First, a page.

Obama’s Nobel Prize Speech Makes War Record Cleaner Than It Really Is

By Guest Columnist Dec 17, 2009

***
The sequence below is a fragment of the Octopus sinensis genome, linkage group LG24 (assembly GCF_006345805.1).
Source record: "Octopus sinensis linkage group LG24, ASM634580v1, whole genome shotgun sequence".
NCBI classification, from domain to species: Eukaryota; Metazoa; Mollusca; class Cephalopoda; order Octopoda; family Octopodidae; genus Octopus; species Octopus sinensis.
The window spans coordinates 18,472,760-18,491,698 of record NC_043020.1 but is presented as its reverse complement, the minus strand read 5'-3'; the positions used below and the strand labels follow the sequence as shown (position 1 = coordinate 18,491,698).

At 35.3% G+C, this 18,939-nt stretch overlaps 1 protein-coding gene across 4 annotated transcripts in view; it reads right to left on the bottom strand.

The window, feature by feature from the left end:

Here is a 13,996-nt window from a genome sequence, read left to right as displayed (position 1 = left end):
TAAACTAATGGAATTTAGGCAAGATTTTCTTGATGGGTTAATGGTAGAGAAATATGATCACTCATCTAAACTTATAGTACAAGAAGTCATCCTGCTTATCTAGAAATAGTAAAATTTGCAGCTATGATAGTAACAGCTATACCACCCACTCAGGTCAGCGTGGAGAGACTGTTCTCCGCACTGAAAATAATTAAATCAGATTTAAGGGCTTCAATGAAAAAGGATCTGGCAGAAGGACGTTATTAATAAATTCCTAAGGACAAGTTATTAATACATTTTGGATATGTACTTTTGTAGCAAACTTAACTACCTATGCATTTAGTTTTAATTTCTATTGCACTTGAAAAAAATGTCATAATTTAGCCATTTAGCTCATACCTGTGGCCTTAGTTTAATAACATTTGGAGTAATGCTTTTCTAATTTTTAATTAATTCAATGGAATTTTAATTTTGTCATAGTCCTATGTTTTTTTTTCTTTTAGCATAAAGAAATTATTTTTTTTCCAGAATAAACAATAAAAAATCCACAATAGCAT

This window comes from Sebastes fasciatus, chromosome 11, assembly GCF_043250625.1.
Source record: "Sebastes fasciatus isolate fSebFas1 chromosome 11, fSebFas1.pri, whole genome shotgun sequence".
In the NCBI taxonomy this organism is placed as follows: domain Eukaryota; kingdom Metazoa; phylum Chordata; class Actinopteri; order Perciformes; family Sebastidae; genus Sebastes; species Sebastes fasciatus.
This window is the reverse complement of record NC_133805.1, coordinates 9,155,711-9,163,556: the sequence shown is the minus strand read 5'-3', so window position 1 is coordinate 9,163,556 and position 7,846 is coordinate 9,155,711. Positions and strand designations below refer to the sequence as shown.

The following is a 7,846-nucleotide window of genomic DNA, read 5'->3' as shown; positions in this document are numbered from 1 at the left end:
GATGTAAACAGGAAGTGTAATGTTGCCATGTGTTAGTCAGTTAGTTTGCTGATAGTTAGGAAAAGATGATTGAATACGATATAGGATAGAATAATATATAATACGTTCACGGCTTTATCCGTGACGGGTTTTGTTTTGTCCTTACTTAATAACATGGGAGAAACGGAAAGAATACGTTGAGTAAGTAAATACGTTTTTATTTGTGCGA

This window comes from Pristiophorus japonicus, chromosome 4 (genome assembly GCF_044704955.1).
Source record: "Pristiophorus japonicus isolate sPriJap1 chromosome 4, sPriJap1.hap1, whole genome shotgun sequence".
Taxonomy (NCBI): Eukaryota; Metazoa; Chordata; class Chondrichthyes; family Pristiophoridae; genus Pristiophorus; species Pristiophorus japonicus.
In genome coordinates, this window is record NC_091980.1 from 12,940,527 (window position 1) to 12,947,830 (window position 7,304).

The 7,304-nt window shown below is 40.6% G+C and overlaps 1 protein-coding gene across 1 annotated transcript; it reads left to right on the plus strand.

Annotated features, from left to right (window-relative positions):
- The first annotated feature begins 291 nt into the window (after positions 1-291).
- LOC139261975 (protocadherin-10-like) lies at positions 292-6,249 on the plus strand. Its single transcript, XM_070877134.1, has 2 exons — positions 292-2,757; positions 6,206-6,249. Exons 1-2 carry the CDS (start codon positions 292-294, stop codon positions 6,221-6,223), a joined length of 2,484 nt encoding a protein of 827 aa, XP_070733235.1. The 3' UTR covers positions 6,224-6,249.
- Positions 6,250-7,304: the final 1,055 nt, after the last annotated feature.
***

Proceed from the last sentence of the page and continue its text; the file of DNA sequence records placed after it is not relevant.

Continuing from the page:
Written by Victor Goode In his recent Nobel Prize acceptance speech he exhibited the rhetorical flourishes that electrified his campaign. Images of freedom, democracy and human rights were sprinkled throughout the speech, as were symbols of patriotism and a sense of a grand American mission. But, a closer look at the speech reveals a different picture—and maybe a different mission. Obama said that America never fought a war against a democratically elected government, but he neglected any mention of the numerous “proxy wars” that we have encouraged or directly participated in. The people of Nicaragua, Chile, El Salvador and Haiti have all suffered horribly as the US armed and supported some of the worst dictatorships. In each of these conflicts dominate elites waged war against their own people with the poor suffering the most. While it’s true that these “little wars” occurred before the Obama presidency, his inaction as a brutal coup unseated a democratically elected president in Honduras suggests that despite all the rhetoric about human rights and democracy American policy may be heading in the same old direction. Two words stand out in Obama’s carefully crafted Oslo speech. While he rightfully praised the importance of civil and political rights as cornerstones of human rights, he was careful to avoid referring to economic, social and cultural rights as “rights,” a point of historical contention between the global north and south. Instead he said “a just peace includes not only civil and political rights — it must encompass economic security and opportunity.” By this slight of hand he sent a message that powerful economic interests need not worry about the US role in this continuing debate over human rights tilting in any new directions. There should be elections—as long as the right person is elected. This reflects our commitment to “political rights.” But the right to food, clothing shelter, water and education seem to have fallen from his vision of human rights into the murky world of “economic security.” I’m sure that people of color in developing countries were left wondering whose security and whose opportunity Obama was really referring to? So far it has not been theirs.